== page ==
Using computers to learn logic: undergraduates' experiences

Abstract : Learning formal logic can be difficult for many students. This paper describes some ongoing research into a computer program designed to help computer science undergraduates learn the natural deduction style of formal reasoning. Data collection methods included observation and videotaping of workshops, interviews, written tests, surveys, and logging of program usage. The paper focuses on students' experiences using the program to assist proof construction. It was found that videotaping students provided interesting insights into the effectiveness of the program as a learning tool. In particular, it is noted that students made use of a number of rule-specific and global strategies to help them construct proofs; and that these were, for the most part, developed by students themselves. It is suggested that for those students adopting a reflective approach, the program was more effective than pencil-and-paper in encouraging the progressive refinement of proof strategies, not just because more proofs could be considered but also because inadequate proof attempts and incorrect rule applications were immediately challenged. The findings from the workshop videotapes inform the design of the next phase of the research.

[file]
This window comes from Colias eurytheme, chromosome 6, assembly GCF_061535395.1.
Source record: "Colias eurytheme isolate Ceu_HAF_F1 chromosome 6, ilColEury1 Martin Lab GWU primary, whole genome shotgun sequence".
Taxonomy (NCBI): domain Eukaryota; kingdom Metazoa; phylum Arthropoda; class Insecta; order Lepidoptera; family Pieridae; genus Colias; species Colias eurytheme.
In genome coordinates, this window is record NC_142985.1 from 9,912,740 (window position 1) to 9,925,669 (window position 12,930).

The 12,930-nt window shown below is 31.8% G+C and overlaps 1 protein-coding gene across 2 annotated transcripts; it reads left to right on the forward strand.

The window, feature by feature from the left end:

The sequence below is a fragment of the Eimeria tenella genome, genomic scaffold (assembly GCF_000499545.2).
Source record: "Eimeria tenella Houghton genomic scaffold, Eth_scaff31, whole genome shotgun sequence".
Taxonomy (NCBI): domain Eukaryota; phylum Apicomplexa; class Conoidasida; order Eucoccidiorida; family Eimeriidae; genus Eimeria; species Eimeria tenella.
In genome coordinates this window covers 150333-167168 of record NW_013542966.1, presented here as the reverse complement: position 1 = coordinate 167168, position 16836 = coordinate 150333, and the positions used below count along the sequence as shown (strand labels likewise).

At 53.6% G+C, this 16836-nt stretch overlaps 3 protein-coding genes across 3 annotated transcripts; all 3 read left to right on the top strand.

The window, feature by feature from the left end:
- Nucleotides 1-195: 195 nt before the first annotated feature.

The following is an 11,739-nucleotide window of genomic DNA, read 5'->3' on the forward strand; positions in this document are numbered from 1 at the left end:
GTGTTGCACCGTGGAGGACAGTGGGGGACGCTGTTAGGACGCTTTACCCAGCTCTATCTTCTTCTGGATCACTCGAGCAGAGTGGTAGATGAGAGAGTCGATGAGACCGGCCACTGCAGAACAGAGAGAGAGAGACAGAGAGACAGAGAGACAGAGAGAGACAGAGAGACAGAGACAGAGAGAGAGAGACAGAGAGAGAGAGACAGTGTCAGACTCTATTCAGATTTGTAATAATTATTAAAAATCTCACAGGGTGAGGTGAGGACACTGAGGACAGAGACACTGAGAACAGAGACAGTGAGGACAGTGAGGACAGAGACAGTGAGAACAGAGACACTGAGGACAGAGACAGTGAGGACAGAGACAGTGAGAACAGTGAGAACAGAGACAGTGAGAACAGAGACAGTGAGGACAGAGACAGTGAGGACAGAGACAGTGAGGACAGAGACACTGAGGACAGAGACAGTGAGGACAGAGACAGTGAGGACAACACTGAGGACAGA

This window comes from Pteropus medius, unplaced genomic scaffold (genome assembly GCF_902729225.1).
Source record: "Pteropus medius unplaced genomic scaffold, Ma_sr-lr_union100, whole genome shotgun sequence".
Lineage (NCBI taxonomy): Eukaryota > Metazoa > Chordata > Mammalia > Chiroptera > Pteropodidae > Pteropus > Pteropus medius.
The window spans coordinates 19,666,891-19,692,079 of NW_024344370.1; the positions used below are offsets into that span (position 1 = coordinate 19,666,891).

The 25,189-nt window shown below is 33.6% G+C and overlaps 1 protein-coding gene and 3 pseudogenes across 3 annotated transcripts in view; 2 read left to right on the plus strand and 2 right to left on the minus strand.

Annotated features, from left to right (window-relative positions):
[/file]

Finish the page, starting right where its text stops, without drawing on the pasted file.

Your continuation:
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James Aczel, P. Fung, Richard Bornat, Martin Oliver, Tim O'Shea, et al.. Using computers to learn logic: undergraduates' experiences. Cumming, G., Okamoto, T. & Gomez, L. Advanced Research in Computers and Communications in Education, Amsterdam, IOS Press, pp.875-882, 1999. ⟨hal-00190200⟩

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